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Creating Climate-Resilient Roofing Designs for Commercial Buildings

Posted by Art Valentz on July 15, 2020

The climate is indisputably changing. We notice it in things like hotter summers, more intense storms, and longer hurricane seasons. What we notice, your roof notices too. Depending on the location of your building, you’ll find that extreme weather will impact the design of your roof – and what’s more, extreme weather is likely to keep on getting more extreme. This means that in order to maximize the lifespan of your roof, you don’t just need to build: you need to overbuild, anticipating the ways in which climate will change in order to meet a moving target. How do you create resilient roofing in the wake of a changing climate?

Climate Concerns Make Resilient Roofing into a Challenge

Although winters may be getting milder overall, a warming planet leads to more moisture in the atmosphere – so when snow happens, you’ll see more intense blizzards. This has obvious implications for roofing – but some of the implications are less clear. For example, you might see occasional heavy blizzards in areas that were previously known for mild winters.

The same patterns are going to occur with other kinds of weather. Hurricanes, as we’ve seen, have become stronger and more frequent – and it appears that hurricane season itself is starting earlier. If you’re already in a zone that’s known for hurricane activity, then you probably want to build resilient roofs designed to resist more powerful hurricanes. If you don’t already live in a hurricane-prone area, you may still want to understand whether hurricanes will affect you in the future.

Lastly, as the climate changes, the definition of a resilient roof will change as well. What qualities should you seek out?

Basic Elements of a Resilient Roof

In order to have a resilient roof, you need to achieve the following factors:

  •   Strength: This may be self-explanatory Yes, a resilient roof has to be strong, but the factors that define strength are more complicated than simple load-bearing performance. Quality materials are a huge factor in strength, but the thickness of these materials will also be a factor. Thickness aside, you also need to select material for other kinds of strength – tensile strength, hail rating, UV resistance, and more.
  •   Wind Resistance: Uplift force is the amount of upward pressure generated when wind passes over your roof. Since different regions receive different amounts of wind, buildings are built to withstand different amounts of uplift depending on where they’re located. In order to be a truly resilient roof, however, you need to plan for the future. This means looking at the ASCE 7 wind maps and determining where wind is likely to get worse due to ongoing climate change.
  •   Waterproofing: Your roof needs to shed water in order to prevent pooling, leaks, rot, and other bad outcomes. The amount of waterproofing you need must be considered in conjunction with the amount of wind you’re likely to get – wind-driven rain can get in places that traditional waterproofing doesn’t consider.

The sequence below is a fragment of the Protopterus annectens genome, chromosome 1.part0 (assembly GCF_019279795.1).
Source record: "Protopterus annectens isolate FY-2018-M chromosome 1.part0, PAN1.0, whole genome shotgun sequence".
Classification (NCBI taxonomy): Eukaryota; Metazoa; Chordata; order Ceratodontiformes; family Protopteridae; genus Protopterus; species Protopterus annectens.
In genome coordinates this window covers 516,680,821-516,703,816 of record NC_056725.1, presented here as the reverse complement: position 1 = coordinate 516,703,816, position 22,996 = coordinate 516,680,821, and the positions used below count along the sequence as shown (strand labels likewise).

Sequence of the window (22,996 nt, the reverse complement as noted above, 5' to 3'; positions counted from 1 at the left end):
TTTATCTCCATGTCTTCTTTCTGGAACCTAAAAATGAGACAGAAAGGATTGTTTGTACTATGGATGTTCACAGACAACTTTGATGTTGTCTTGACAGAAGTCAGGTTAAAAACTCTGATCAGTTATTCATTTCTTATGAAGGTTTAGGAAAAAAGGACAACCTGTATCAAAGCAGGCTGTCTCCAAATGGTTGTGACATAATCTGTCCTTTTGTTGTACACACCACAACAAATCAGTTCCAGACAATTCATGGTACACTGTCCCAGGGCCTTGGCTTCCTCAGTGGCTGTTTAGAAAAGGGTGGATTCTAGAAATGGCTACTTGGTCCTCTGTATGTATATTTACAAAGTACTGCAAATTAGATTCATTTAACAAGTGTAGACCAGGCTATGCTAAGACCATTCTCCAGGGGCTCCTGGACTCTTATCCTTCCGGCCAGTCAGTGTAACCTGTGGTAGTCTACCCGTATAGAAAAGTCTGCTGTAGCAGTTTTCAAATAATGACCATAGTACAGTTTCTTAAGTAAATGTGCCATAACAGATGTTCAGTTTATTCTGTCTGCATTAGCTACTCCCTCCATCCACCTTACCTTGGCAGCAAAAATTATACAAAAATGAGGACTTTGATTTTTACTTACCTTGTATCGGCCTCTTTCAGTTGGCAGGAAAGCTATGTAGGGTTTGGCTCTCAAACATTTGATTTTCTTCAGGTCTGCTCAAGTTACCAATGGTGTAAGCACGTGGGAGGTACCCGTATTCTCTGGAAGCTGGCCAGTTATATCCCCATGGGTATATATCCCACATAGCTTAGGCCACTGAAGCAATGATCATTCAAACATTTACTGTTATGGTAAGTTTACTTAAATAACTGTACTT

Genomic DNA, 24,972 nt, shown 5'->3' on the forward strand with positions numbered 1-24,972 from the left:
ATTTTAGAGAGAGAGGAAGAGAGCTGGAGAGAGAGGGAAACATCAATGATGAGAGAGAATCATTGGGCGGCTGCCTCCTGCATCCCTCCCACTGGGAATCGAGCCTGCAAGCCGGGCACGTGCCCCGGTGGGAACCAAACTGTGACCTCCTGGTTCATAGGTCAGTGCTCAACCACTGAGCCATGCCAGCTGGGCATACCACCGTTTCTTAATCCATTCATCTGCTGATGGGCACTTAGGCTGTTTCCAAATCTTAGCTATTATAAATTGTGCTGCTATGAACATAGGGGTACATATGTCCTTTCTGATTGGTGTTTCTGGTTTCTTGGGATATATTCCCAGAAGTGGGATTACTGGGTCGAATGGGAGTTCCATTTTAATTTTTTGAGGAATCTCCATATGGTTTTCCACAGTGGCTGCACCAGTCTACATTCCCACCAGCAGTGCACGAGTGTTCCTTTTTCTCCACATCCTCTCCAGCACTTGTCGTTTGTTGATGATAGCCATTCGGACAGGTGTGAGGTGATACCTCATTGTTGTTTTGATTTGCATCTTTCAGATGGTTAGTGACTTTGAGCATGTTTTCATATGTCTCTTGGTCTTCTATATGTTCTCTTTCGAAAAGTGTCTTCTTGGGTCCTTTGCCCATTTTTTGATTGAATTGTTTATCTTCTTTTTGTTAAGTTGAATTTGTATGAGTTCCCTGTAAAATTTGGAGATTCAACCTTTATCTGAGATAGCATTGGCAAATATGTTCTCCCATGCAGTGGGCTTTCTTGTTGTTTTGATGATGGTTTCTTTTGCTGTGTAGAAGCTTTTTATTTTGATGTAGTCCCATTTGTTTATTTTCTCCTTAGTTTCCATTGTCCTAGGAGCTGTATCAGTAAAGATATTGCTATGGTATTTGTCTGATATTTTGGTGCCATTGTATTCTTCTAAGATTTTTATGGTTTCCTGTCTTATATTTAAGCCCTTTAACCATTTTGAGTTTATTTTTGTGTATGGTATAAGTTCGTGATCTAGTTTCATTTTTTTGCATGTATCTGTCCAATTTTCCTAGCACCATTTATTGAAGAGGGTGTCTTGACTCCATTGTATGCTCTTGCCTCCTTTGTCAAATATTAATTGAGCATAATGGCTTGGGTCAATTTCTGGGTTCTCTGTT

Now that you understand what you need to plan ahead for, you should also understand what you need to accomplish a truly resilient roofing infrastructure that will withstand climate changes to come.

Factors that Contribute to Resilient Roofs

You can build a roof out of the strongest materials available, but if you fail to consider the climate, your roof still won’t last until its designed end of life.

Increased heat, for example, will inevitably break down strong materials unless you consider a resilient design – such as a white or reflective roof – that will shed heat and protect against UV breakdown. As a bonus, this will also help save on cooling costs.

Areas that will see increased hail or stronger hurricanes (leading to windblown debris) need to consider impact resistance. Using spray polyurethane foam (SPF) as your roof membrane can help by establishing a springy and protective upper coating that rebounds under the force of ice, tree branches, and whatever else nature flings at it.

Wind resistance requires extreme attention to detail throughout the entirety of the construction process – from design to assembly and from flashings to insulations. As such, building owners and facility managers should work with roofing consultants to ensure that roofing contractors comply with best practices and design intent.

One of the most important things you can do to protect against climate-related damage is to secure your rooftop equipment. Roof pipe supports, duct supports, platforms, and other rooftop support systems can help prevent damage that comes from roof systems that are not secure. Here at PHP Systems/Design, we specialize in creating climate-resistant rooftop supports that helps your roof stand the test of time. You can create a custom roof design that will withstand the power of nature, and we’re here to chat whenever you’re ready to get started.

Topics: Roof Architecture, How to

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